An exchange I had in year 7 today

“Sir, what music do you listen to?”

“I listen to good music.”

“No, but sir, I mean who do you like the most?”

“I quite like Elvis Presley.”

“Sir, he’s too old. Who else?”

“Roy Orbison.”

“Who?”

“He was around the same time as Elvis.”

“What about, like, new people?”

“You mean modern bands and modern music?”

“Yes! Why do you like old musicians?”

“Because modern music today is bad. It’s like a consumable: Made one day in a factory, put on a shelf, has an expirery date. You go and buy it, you enjoy it for as long as it lasts – a few months to a year usually, but never longer – and then you throw it away. You go back to the store and buy a new song. It’s as if songs these days have an experation date, and they all die off after that. Gone are the days when a musician was remembered for their music years and years after they had finished their careers, and not for their personal lives. It seems now that I know more about the personal lives of singers than I do their music. I know more about Britney Spears’ personal breakdown than I do her music. Modern music, for the majority of it, is just bad.”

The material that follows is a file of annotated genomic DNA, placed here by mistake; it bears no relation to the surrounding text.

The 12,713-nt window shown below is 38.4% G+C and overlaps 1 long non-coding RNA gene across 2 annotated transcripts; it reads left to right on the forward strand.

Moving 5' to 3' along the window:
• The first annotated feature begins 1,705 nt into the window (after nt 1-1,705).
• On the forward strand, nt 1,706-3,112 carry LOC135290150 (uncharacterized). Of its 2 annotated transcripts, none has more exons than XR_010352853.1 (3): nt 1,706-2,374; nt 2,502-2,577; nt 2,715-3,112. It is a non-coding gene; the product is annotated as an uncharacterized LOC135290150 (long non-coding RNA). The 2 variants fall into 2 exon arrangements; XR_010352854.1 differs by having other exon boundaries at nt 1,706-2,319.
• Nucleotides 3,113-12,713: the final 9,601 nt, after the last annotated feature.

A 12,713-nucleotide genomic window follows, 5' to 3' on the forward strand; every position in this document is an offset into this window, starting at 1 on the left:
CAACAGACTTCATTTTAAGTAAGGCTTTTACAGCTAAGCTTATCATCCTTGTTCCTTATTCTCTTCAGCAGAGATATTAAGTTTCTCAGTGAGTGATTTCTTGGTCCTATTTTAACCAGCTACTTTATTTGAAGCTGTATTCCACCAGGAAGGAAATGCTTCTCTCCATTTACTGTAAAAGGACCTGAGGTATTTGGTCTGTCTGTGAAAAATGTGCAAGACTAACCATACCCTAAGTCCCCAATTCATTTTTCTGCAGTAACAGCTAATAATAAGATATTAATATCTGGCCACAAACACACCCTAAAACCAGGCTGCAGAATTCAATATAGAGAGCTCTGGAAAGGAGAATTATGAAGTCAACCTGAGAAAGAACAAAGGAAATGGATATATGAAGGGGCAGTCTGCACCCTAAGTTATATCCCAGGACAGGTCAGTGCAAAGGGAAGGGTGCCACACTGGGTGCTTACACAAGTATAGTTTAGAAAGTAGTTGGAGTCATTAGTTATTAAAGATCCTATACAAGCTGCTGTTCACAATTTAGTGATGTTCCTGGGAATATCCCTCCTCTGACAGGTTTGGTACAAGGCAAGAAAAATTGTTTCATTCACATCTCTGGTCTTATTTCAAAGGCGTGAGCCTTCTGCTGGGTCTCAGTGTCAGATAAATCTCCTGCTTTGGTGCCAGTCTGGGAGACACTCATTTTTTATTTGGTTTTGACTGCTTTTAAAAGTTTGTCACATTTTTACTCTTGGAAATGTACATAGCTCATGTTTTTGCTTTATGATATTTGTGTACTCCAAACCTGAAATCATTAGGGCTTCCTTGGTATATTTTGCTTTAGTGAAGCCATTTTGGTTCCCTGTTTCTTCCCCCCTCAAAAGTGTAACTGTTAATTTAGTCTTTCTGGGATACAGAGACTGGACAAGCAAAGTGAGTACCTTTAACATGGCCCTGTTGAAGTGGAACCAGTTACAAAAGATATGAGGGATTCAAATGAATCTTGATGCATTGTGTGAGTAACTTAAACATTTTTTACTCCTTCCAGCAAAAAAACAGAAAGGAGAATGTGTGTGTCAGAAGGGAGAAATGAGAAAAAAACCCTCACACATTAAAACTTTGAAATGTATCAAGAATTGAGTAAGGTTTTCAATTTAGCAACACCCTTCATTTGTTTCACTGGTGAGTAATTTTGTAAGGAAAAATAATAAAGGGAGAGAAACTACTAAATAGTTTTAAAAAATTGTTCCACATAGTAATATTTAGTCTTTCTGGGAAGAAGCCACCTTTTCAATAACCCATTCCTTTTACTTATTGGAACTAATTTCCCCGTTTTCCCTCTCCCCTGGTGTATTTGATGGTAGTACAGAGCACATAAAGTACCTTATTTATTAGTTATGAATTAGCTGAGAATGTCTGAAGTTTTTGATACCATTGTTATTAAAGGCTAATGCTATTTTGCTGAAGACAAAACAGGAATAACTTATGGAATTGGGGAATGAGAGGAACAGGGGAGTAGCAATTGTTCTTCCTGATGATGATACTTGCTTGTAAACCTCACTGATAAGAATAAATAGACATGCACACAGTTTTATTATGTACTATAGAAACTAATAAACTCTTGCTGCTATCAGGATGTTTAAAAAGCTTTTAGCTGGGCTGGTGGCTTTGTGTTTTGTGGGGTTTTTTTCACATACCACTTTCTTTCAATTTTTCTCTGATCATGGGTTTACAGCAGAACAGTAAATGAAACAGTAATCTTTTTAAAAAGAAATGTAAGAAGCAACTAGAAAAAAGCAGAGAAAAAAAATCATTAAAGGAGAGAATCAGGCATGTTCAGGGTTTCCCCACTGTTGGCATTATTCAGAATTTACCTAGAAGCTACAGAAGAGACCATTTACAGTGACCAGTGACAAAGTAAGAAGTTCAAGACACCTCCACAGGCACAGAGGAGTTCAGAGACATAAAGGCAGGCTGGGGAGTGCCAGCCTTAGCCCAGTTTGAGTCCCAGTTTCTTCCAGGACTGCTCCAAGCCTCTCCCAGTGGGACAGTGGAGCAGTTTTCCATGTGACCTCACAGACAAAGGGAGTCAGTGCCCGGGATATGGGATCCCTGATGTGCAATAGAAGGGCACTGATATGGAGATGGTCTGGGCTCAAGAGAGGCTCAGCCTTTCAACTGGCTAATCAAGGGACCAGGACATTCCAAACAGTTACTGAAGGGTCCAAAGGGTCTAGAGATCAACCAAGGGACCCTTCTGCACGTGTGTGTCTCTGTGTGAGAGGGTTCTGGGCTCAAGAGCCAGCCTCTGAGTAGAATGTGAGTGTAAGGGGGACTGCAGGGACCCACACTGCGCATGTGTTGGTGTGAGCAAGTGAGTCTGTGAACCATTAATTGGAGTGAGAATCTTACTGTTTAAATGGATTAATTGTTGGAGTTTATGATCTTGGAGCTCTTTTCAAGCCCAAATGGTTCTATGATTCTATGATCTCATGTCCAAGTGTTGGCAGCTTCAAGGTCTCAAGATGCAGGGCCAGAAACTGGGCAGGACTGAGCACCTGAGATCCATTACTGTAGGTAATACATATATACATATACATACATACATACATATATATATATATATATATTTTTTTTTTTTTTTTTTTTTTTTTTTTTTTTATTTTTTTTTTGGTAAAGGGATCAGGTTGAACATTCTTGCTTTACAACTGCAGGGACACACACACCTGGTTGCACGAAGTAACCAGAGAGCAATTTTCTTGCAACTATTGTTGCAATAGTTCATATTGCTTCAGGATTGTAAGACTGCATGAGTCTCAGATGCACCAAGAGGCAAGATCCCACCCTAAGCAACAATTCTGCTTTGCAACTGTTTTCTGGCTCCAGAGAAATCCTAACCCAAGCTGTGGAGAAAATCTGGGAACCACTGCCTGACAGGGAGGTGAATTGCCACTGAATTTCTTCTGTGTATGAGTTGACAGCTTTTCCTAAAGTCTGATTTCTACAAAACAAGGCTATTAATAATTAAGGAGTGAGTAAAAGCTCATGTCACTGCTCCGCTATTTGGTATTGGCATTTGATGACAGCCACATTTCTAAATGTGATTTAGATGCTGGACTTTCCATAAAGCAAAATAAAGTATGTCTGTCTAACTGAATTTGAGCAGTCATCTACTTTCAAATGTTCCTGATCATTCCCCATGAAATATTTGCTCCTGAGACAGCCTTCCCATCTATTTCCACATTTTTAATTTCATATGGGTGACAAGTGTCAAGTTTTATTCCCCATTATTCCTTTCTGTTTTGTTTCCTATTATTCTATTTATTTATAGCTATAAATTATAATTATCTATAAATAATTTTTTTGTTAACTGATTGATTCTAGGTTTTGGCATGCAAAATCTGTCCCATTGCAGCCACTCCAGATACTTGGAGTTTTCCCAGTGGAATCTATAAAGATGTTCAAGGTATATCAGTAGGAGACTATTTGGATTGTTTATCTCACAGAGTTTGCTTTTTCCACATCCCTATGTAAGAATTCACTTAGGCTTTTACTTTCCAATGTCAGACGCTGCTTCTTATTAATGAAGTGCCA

“Oh … so do you liek Justin Beiber?”

Thomas.

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4 thoughts on “An exchange I had in year 7 today

  1. I always answer this oft-asked question by saying “I like everything…”. When they ask “do you like Justin Beiber?”, I say “of course…he is absolutely fantastic”. I then wait a couple of seconds to see if they have detected the sarcasm – often, they have not.

  2. did they really listen to you saying all of that? did it eat up time when you could have been setting them homework? don’t imagine that your interlocutor was really interested in your opinions other than as a means of diverting you from more onerous topics….

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